|US3009265 *||9 May 1960||21 Nov 1961||Superior Plastics Inc||Anatomical device|
|US3179791 *||16 Apr 1962||20 Apr 1965||Philip J Mole||Illuminating device for producing varied color effects|
|US3764976 *||14 Jun 1971||9 Oct 1973||Curry K||Pedal mounted signal light|
|Citing Patent||Filing date||Publication date||Applicant||Title|
|US4608771 *||30 Jan 1985||2 Sep 1986||Satish Mehta||Animated heart novelty display|
|US5091833 *||29 Jul 1991||25 Feb 1992||Paniaguas Joseph M||Illuminated face elements and kit for making an illuminated face on pumpkins and the like|
|US5957562 *||13 Apr 1998||28 Sep 1999||Hill; Raymond||Lighting apparatus for a model lighthouse|
|US6145553 *||11 Jan 1999||14 Nov 2000||Hms Mfg. Co.||Trick or treat bag|
|US6250768||26 Aug 1999||26 Jun 2001||Raymond Hill||Lighting apparatus for a model lighthouse|
|US6672929||1 May 2002||6 Jan 2004||Lisa Leleu||Puppet system|
|US6776687 *||11 Oct 2002||17 Aug 2004||Frank P. Becking||Haunting aid|
|US7566258||14 Nov 2005||28 Jul 2009||Sally Lee Connolly||Interactive plush toy|
|US8052502||22 Jul 2009||8 Nov 2011||Sally Lee Connolly||Illuminated artificial eye structures for toys, mannequins and the like|
|US9227146 *||1 May 2015||5 Jan 2016||Edward F. Giunta||Novelty chomping device|
|US20030143918 *||11 Oct 2002||31 Jul 2003||Becking Frank P.||Haunting aid|
|US20050018451 *||13 Aug 2004||27 Jan 2005||Becking Frank Paul||Haunting aid|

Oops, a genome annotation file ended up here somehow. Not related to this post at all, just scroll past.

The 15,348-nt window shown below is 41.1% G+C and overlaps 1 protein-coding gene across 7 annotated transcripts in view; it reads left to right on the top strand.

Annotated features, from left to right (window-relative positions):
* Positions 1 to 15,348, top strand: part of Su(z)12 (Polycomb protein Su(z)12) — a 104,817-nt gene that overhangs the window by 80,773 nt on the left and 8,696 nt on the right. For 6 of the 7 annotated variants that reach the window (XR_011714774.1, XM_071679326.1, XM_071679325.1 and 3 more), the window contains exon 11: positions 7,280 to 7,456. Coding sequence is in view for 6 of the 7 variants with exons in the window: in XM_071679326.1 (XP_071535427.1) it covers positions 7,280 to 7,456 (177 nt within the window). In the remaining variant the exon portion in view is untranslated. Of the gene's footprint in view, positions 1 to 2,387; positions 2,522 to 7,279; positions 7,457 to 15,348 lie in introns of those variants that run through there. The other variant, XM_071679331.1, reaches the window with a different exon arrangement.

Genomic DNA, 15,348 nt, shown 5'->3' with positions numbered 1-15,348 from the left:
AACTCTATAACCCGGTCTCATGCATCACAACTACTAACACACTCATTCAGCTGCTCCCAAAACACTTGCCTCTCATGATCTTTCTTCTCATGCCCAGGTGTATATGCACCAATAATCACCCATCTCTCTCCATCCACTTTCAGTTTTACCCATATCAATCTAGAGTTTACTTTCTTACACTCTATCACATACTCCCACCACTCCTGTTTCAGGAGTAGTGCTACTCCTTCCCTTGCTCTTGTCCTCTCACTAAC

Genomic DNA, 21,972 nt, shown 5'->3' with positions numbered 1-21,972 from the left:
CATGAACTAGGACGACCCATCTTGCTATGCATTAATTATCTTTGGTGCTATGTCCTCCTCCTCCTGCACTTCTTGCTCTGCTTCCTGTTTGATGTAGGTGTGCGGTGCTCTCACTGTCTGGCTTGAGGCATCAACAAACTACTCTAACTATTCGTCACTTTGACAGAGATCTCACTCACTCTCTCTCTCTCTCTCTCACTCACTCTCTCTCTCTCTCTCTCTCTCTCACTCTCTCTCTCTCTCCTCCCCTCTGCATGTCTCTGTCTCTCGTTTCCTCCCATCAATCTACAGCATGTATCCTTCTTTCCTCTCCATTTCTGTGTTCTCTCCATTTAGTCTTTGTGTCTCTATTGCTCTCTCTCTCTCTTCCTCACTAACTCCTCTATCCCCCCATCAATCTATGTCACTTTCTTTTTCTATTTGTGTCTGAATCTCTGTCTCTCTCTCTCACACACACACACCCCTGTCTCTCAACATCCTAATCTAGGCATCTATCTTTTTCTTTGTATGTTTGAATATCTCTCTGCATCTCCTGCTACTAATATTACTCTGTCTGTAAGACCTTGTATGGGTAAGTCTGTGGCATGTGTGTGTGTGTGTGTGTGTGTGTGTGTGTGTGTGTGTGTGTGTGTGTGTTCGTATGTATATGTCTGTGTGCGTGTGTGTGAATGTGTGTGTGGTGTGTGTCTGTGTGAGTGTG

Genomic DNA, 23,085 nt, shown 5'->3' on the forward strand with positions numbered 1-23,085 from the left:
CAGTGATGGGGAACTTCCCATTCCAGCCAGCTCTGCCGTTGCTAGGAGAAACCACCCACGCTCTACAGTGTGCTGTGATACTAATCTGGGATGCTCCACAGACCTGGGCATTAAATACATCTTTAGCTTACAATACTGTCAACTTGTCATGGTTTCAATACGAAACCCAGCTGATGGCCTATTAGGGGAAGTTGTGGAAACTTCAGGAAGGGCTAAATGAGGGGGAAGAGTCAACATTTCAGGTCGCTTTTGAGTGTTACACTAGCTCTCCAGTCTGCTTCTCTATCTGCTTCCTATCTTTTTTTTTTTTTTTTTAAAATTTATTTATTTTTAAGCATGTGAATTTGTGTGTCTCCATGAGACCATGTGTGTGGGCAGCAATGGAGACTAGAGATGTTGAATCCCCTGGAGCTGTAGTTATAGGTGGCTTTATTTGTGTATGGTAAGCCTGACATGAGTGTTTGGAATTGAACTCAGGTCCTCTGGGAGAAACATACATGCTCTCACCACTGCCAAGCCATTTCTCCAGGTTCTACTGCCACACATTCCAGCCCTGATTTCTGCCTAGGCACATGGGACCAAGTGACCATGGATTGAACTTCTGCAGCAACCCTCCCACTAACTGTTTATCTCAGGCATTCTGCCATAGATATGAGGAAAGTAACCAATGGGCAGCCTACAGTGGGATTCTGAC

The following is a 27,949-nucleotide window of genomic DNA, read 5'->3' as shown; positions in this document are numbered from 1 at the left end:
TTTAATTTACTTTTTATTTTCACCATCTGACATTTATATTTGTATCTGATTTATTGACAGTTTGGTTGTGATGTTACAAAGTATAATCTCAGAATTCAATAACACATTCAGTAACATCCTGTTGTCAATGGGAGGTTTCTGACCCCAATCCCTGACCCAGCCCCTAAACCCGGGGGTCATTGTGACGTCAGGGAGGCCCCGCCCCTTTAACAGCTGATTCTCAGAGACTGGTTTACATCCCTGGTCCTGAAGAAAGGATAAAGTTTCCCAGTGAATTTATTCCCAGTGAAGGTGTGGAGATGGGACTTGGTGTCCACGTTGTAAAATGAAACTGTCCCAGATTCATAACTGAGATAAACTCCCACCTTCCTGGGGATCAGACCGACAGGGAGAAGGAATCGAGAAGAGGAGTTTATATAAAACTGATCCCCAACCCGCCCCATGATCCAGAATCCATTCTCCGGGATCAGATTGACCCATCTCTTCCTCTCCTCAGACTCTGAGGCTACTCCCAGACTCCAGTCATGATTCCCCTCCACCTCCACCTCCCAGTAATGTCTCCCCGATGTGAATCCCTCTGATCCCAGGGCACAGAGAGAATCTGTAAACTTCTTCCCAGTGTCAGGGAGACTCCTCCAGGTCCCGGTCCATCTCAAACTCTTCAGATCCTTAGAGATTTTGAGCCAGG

|US20060105671 *||14 Nov 2005||18 May 2006||Connolly Sally L||Interactive plush toy|
|US20070212974 *||9 Feb 2007||13 Sep 2007||Brewer Jimmy D||Stuffed Toy With Simulated Heartbeat and Method of Making Same|
|US20090298384 *||22 Jul 2009||3 Dec 2009||Sally Lee Connolly||Illuminated artificial eye structures for toys, mannequins and the like|
|USD724098 *||29 Aug 2014||10 Mar 2015||Nike, Inc.||Display screen with emoticon|
|USD726199 *||29 Aug 2014||7 Apr 2015||Nike, Inc.||Display screen with emoticon|
|EP0150690A2 *||20 Dec 1984||7 Aug 1985||Stelio Ostuni||Head structure provided with movable eyes for application to dolls, puppets and the like|
|WO1987006487A1 *||21 Jul 1986||5 Nov 1987||Vladimir Sirota||Toy|
|U.S. Classification||446/329, 446/343, 362/197, 428/16, 446/485, 472/137, 362/806, 40/411|
|International Classification||A63H3/14, G09F19/08|
|Cooperative Classification||A63H3/14, G09F19/08, Y10S362/806|
|European Classification||A63H3/14, G09F19/08|